The 3 S’s of Smartphone Filmmaking

The 3 S’s of Smartphone Filmmaking

If you a filmmaker who also happens to be one of the millions of people fortunate enough to own a smartphone, but you’re also sick of not having access to the latest ARRI/RED/Sony (or insert other expensive camera here), I’m sure by now you’ve learned you still have a tool which can create a pretty decent movie. Yes there is a big difference between shooting in 6K compared to the phone in your pocket, but the simple truth is that most audience members who watch movies these days aren’t sat there thinking about what sort of camera was used to make it. As long as your film is good and has a couple of special factors, there’s every chance people will enjoy your smartphone movie as much as the next 8K Transformers instalment.

Today everyone is capable of using a mobile phone to shoot video. Facebook is littered with videos about cat escapades and caught on camera events that eventually make it onto televised news broadcasts, but simply being able to operate the camera on your phone doesn’t make you an amazing filmmaker, in the same way that purchasing an aeroplane doesn’t necessarily mean you know how to fly it.

So what are those aforementioned special factors? Behold I present to you the three S’s of smartphone filmmaking! They may not seem revolutionary, they may even seem a little obvious, but its amazing how easy it is to overlook these things, so here we go.

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I’ve already mentioned the Transformers franchise, and whilst I don’t wish to offend any robot movie fans, it does back up my first S. How many times have you been to watch a huge blockbuster film made for millions of pounds, with lots of special effects and big name actors, and walked away disappointed, feeling like it was complete rubbish? How many times have you been asked afterwards, “what was the film about?”, and you simply can’t explain it? It’s usually because the story of the film was unclear or uninteresting. Every film, whether it’s made for £250 million or £2.50, requires a story that is intriguing, interesting and memorable. Decide on your narrative first, write the best script you can and tell a story thats going to be engaging and entertaining for an audience to watch.

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For the sake of smartphone filmmaking, its always better to hold our phones in a  landscape position (sideways) as opposed to portrait, as the widescreen look will always look better on a television, laptop or cinema screen, as opposed to the tall narrow picture that portrait video produces. Secondly, it may sound like the most obvious thing in the world, but believe it or not, your hands are probably not the steadiest filmmaking tools in the world. How many videos have you watched on YouTube that were filmed on someone’s mobile phone that were shaky and unstable? It’s something we are all guilty of as mobile video shooters, and the best way to make our shots steady is to use something like a gymbal, a stabiliser or a tripod. It will make a better viewing experience for your audience, especially for any viewers who may suffer from motion sickness!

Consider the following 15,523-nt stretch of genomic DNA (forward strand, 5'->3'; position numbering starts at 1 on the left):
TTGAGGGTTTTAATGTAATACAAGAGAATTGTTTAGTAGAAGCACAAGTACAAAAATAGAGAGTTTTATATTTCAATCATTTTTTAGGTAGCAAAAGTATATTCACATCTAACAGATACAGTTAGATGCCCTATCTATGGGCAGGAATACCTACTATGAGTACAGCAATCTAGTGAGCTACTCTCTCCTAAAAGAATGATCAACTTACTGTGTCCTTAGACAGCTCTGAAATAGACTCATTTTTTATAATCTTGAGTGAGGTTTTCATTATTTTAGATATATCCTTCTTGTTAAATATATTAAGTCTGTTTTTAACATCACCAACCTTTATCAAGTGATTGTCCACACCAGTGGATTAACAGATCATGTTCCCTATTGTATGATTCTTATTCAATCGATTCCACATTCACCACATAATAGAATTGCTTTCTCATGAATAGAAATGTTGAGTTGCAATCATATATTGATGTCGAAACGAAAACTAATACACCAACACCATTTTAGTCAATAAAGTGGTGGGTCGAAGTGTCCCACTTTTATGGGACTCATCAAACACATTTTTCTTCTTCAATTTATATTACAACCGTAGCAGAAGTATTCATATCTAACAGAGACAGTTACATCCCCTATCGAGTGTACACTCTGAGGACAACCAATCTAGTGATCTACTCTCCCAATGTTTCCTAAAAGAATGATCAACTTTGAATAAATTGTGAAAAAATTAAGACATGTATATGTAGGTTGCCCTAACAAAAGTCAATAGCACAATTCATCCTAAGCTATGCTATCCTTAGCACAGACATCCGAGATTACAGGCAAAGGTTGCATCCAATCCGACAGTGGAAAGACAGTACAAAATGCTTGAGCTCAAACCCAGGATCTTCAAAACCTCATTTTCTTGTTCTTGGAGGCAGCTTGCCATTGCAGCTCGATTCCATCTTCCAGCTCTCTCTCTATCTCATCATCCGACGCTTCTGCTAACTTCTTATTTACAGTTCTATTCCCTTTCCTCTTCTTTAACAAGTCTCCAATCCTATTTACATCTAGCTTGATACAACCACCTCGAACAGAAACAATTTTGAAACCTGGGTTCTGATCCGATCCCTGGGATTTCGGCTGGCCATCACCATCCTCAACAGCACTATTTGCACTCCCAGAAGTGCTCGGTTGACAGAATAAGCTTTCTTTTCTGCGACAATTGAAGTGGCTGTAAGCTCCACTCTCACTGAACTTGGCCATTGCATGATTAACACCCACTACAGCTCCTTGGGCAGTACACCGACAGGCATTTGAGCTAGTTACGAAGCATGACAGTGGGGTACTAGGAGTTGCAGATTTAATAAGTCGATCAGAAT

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Its an unspoken truth in film that whilst people can handle watching a picture that isn’t very clear, they generally won’t tolerate bad sound. If sound is poor, it puts a strain on the ears of your audience and they won’t want to watch the film anymore. If its possible to use external sound recorders and microphones to capture sound, please consider this. If you are filming a character walking down the street, and the sound on your phone records large amounts of wind noise, this will be pretty unbearable for your audience to sit through. Alternatively, think about recording a voiceover, or use background music to accompany your film, as a picture can speak a thousand words, and dialogue isn’t necessarily everything.

If I was trying to be extra clever, I’m sure I could come up with more S’s, but at the basic foundations of filmmaking, using these straightforward and simple film school tips will set you on your way to making strong films. We would love to see your smartphone films at the festival, so why not pick up your phone, get some friends together, and spend a few hours working your film, then submit it to us using Filmfreeway.

Alternatively, feel free to come and enjoy a festival of cinema and support other filmmakers efforts. We hope to see you there in September!

Marcus Lee is the Festival Director of the Get Smart Film Festival (GSFF), and a filmmaker at Reel Street Films.


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